ALMOST everyone has come up with a lesson or two from the Haig resignation. Issues and lessons--they seem to gush forth from all our national sorrows, just as soon as we can get the presses to roll and the TV sets to warm up. Yet no one so far has dared to contemplate the lessons concerning office politics or bureaucratic Sturm und Drang that flow from the whole affair, notwithstanding that these matters seem to have had as much as anything to do with the blowup that finally took place last week.

Perhaps this reticence is owing to an unwillingness on all our parts to admit--it is so embarrassing --that the kind of grieving and grappling and intriguing that we have been reading about in the internal administration wars could have anything to do with us. But they do. Workplace political warfare is as common as the head cold in America (and probably everywhere else), and the lessons that may be drawn from the Haig affair concerning it certainly will have more meaning for more people than will, say, the lessons it may provide on how to formulate a policy for El Salvador. Since office politics does not require, strictly speaking, office walls in order to exist, and since there are about 100,000,000 employed people in this country, and since we calculate that for each of these there will be approximately five slights and/or power-plays per eight- hour shift, you are talking about no fewer than 500,000,000 bureaucratic skirmishes in this country every weekday.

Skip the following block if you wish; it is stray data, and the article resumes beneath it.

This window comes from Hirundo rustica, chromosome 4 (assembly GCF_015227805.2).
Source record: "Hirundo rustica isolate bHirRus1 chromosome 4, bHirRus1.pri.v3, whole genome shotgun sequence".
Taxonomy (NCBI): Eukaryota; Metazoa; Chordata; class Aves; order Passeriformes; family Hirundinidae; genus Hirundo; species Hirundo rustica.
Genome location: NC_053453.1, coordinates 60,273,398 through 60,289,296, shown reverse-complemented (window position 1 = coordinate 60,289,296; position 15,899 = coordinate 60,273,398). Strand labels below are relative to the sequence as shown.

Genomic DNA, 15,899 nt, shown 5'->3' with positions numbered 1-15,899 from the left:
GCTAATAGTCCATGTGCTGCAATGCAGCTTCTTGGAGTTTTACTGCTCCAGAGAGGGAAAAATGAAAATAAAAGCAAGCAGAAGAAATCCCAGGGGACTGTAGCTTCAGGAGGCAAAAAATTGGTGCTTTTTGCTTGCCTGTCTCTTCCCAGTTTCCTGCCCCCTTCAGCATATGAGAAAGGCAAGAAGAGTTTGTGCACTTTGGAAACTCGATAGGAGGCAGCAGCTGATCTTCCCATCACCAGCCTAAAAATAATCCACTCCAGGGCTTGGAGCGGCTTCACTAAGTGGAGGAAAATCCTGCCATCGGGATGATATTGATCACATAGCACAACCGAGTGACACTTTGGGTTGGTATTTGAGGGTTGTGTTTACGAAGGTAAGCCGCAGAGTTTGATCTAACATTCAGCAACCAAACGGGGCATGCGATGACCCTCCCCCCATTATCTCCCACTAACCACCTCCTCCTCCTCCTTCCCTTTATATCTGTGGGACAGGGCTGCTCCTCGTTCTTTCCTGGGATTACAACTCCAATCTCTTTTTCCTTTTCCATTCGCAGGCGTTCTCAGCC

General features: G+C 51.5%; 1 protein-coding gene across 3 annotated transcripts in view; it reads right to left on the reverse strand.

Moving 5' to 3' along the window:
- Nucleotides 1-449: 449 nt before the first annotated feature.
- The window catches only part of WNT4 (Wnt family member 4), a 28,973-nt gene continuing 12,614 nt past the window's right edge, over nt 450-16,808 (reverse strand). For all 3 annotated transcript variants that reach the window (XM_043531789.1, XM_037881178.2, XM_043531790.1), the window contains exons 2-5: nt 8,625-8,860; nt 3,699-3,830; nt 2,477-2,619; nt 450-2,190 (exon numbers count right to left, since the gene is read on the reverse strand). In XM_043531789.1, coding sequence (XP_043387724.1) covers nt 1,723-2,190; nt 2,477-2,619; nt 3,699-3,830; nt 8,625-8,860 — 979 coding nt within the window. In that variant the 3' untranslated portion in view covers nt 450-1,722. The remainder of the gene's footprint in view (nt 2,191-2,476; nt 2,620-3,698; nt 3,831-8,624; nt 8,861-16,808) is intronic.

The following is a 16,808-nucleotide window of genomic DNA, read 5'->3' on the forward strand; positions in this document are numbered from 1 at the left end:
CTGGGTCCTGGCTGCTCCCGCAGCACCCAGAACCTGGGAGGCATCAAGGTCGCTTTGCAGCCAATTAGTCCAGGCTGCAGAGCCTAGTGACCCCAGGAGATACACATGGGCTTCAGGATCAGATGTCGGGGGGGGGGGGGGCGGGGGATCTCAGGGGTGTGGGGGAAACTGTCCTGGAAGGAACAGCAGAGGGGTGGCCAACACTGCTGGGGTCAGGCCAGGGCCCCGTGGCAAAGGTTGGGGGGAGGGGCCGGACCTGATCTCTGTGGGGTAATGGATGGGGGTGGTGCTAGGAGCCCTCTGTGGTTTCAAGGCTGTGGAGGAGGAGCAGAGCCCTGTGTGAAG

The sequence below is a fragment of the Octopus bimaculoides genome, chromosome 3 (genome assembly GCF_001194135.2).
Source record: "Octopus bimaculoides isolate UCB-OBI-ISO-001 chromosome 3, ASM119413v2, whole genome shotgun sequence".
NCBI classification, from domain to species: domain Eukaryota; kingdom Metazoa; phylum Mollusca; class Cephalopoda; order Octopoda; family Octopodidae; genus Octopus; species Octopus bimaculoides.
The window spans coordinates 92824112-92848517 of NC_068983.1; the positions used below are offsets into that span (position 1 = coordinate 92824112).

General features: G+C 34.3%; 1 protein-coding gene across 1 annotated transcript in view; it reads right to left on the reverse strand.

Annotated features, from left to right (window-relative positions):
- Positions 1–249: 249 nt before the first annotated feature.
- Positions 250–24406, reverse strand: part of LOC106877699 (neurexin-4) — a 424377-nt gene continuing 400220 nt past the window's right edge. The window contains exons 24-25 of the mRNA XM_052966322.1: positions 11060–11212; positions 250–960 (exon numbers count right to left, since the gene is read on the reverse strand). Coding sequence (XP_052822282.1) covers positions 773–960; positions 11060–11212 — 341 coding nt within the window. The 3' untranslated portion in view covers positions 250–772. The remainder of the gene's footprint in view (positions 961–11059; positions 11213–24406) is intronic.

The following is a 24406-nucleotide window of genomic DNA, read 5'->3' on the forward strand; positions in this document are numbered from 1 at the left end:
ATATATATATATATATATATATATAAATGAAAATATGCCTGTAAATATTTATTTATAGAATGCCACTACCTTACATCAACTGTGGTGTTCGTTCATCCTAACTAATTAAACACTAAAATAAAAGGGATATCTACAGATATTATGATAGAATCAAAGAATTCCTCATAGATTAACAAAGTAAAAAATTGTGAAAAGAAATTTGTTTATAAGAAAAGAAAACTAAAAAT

What we are dealing with here, of course, is a kind of workplace version of original sin: it comes with the worker, not with the job. You can forget all that terribly earnest stuff about institutional structure and relationships and so forth that you will be reading in connection with the Haig versus White House ordeal. All you need to do is consult Monday's "Cathy," which we have reprinted for your benefit below.

The message is simple and clear: everybody does it. The point is that you must not--ever--admit it, or, God forbid, be seen to be engaging in this dirty, unseemly business. Work and more work and magnanimity and more magnanimity and a lighthearted approach throughout the darkest days of a bureaucratic struggle add up to the only winning strategy, and certainly to the hardest strategy of all to adopt and stay with. Yet no one, we state it as an absolute rule, ever prevailed by going public with his petty grievances of pride and position or, greatly worse, by going to a boss or supervisor with complaints about a fellow worker's cunning. The first time it may get something accomplished--"I have spoken to Sue about hogging the white-out." "I have spoken to Bill about your place on the plane." The second time, inexorably, the complainer will be seen as part of the problem, and this is a condition he will never be able to live down.

In your heart, you know we're right. If it happens to people in high office, it could happen to you. That's the lesson. STYLE PLUS FINDS By Jura Koncius PHOTO(By Milbert Orlando Brown--The Washington Post) Head right to Rehoboth with this straw bag that unfolds into a huge beach mat. $8.25. China-U.S. Friendship Shop, 3235 P St. NW.